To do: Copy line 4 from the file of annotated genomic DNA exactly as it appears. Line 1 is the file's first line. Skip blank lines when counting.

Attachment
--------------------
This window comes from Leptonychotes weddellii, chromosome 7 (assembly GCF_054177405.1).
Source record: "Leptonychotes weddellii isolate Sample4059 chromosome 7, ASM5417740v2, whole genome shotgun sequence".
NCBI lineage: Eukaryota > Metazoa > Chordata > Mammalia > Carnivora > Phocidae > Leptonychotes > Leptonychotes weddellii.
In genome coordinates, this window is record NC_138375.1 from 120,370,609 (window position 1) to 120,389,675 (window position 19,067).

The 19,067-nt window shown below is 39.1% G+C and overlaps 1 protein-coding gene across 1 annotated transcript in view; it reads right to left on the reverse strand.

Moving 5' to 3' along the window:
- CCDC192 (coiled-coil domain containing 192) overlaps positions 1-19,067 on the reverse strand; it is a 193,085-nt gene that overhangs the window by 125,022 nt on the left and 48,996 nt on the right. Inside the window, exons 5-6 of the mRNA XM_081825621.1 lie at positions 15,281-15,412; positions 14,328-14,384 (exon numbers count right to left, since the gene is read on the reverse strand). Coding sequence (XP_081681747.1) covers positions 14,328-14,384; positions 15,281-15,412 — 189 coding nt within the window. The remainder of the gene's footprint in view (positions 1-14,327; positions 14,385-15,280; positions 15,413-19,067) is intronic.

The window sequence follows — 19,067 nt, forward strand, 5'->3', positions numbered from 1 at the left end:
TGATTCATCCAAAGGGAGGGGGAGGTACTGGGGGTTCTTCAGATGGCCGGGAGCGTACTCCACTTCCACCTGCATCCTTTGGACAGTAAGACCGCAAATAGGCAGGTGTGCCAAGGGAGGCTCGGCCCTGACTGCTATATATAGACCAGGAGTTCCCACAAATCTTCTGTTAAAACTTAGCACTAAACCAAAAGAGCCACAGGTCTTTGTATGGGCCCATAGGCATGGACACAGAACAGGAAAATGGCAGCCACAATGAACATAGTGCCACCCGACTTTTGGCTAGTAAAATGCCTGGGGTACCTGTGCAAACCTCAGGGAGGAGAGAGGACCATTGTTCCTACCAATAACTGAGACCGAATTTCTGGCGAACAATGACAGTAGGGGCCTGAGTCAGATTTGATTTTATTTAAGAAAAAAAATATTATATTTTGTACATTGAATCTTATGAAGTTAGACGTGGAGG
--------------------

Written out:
In genome coordinates, this window is record NC_138375.1 from 120,370,609 (window position 1) to 120,389,675 (window position 19,067).